“School’s out for summer!” Yes, Alice Cooper! Could there be a better feeling than the last day of school? One of the things I savor about my kids’ childhood is the gift of experiencing summer vacation and summer fun again, but – as we are reminded over and over – the end of the school year doesn’t mean the end of the coronavirus pandemic.
I still need a vacation, though, and so does my family.
It’s important for families to enjoy a summer vacation, even though this one might look different from anything previously planned or expected. “It’s important to create some fun activities or allow [children] to resume their normal patterns of summer,” says clinical psychologist Bridgid Mariko Conn, Ph.D., of Children’s Hospital Los Angeles. It’s good for your brain and your body.
So, we will plan summer fun despite the restrictions in place, in accordance with best practices to keep our community healthy, and with the goal of making us all feel rested, relaxed and inspired. We might not be able to zip line across the Costa Rican canopy, but I do have a few ideas for creating memories of a lifetime with your family this summer.
I’ve zeroed in on four aspects of vacation that I think are most vital, and four staycation ideas. May they inspire you to create your own mashed-up, bespoke and perfectly curated staycation, and may this be the start of a great brainstorming session together!
1. Take a break
We all need a break from the regular routine. Half of the point of vacation is that work can’t contact you, chores and housework don’t exist and everything is different. So, my first tip is to set a vacation period, turn off the cell phone and alarm clocks and program that automated email response that reads: “Thanks so much for contacting me! I am currently away, but I’ll be pleased to get back to you ASAP upon return.”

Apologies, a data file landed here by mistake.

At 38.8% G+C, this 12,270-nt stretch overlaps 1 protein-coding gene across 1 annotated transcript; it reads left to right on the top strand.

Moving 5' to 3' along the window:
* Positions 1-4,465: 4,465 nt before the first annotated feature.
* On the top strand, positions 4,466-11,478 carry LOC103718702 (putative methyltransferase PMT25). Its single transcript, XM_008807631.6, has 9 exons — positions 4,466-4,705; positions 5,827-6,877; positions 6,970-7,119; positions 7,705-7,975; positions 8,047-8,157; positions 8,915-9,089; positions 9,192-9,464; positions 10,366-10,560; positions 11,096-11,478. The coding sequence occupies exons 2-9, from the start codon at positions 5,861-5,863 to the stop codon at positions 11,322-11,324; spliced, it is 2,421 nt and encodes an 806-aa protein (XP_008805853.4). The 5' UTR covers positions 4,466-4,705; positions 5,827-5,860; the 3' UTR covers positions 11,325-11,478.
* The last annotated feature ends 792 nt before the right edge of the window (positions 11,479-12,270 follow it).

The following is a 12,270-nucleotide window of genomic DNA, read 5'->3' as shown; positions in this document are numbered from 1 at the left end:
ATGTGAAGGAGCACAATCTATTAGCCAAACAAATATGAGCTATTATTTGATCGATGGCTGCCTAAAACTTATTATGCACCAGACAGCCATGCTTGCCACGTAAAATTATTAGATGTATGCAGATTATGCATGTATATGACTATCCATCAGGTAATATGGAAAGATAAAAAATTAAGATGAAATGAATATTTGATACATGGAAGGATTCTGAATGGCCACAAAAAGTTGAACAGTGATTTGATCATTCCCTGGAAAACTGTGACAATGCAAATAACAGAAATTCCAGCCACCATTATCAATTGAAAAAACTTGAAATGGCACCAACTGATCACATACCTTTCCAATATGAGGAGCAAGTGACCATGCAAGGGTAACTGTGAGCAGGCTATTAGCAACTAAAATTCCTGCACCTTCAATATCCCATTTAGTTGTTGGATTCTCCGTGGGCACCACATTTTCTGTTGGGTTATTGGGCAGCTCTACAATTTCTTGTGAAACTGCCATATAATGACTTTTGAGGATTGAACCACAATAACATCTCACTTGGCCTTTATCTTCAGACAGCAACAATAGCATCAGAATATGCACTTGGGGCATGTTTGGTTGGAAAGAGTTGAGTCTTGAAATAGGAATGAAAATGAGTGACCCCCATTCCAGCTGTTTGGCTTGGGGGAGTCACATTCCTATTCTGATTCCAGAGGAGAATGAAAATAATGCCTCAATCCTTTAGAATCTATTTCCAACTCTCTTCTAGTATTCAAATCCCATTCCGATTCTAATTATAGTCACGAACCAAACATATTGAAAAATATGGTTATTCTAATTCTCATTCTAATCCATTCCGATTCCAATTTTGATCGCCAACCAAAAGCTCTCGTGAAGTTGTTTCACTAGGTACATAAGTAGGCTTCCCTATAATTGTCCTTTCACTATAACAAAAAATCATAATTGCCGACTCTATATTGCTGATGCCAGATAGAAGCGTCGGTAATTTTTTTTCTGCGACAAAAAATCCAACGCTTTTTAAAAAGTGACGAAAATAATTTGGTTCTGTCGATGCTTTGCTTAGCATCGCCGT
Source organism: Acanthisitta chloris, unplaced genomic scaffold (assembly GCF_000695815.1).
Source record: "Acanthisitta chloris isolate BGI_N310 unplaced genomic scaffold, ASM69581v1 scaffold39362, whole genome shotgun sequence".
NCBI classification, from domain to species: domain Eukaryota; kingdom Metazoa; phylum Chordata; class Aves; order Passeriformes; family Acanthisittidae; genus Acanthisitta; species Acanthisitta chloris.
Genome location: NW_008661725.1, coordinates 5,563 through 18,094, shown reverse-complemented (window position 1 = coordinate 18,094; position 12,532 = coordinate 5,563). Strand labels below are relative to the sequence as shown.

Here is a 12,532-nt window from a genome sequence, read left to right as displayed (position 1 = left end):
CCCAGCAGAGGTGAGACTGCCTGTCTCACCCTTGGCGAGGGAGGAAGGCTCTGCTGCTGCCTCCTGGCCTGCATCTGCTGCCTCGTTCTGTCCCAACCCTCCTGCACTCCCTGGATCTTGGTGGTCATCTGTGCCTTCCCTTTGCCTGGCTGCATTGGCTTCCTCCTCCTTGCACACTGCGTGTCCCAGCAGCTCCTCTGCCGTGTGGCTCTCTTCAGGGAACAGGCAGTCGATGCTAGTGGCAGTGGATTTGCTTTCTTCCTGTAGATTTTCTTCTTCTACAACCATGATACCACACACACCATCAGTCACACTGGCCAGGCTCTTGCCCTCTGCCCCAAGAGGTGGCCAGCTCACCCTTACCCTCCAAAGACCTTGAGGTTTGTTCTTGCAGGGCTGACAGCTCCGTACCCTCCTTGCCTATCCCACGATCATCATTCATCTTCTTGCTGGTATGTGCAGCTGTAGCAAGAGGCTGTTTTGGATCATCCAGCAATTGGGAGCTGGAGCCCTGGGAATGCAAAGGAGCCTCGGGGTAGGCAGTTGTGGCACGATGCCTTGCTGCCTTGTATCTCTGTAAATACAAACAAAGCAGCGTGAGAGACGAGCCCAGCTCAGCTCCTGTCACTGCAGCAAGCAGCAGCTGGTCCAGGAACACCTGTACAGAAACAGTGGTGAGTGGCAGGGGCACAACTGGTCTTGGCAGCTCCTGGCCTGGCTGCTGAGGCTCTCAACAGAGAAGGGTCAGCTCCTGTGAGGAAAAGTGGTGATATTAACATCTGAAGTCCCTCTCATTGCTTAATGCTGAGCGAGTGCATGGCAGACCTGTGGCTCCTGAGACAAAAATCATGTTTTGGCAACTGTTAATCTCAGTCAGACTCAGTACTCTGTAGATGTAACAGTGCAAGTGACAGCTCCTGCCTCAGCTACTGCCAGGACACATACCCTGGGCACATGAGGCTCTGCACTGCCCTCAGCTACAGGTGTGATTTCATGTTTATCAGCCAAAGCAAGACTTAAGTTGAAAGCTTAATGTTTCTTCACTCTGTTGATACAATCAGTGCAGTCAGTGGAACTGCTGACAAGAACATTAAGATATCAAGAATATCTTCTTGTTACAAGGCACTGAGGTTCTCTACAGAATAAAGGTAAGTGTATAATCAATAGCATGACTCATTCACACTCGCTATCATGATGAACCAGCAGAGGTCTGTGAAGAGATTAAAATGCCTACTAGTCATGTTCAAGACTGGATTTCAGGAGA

The second part of being on vacation is being out of your normal environment. To simulate the feeling of opening your eyes in the morning and remembering that you went to sleep in paradise is our goal. Solution: find a new place to sleep! The current conversation in our household is around camping: where, when and how.
Some national and state parks have reopened for camping, and you can track your options through the National Park Service, recreation.gov and California State Parks websites.
If that seems too far outside your wheelhouse, erect a tent in your own yard! It will still be a night spent under the stars. Have a bonfire, roast marshmallows, buy Jiffy Pop popcorn and break out the campfire songs. You’ll wake up with smoky hair and wonder where you are for a split second inside that tent!
2. Relax, rest and play
While I like to plan lots of activities and summer fun for vacation, my husband prefers to relax. And even though we’ve been physically limited while “safer at home,” we’ve never been so taxed mentally as we juggle child care, work, family and the stressors of our “new normal.”
One option for a quick diversion is the Mission Tiki Drive-In Theatre in Montclair, which still screens films nightly with appropriate social-distancing measures (you have to watch the film from inside your car) in place. If you’re looking for more of a resort experience, you’ll need to start prepping your pad in advance.
Welcome to the modern version of homesteading! Think about what you can add to your home that feels luxurious or fun. What can you construct together? We doubled down on an inflatable whirlpool spa and a half-pipe. Two things I might never have permitted in my backyard only months ago are now featured amenities that I love.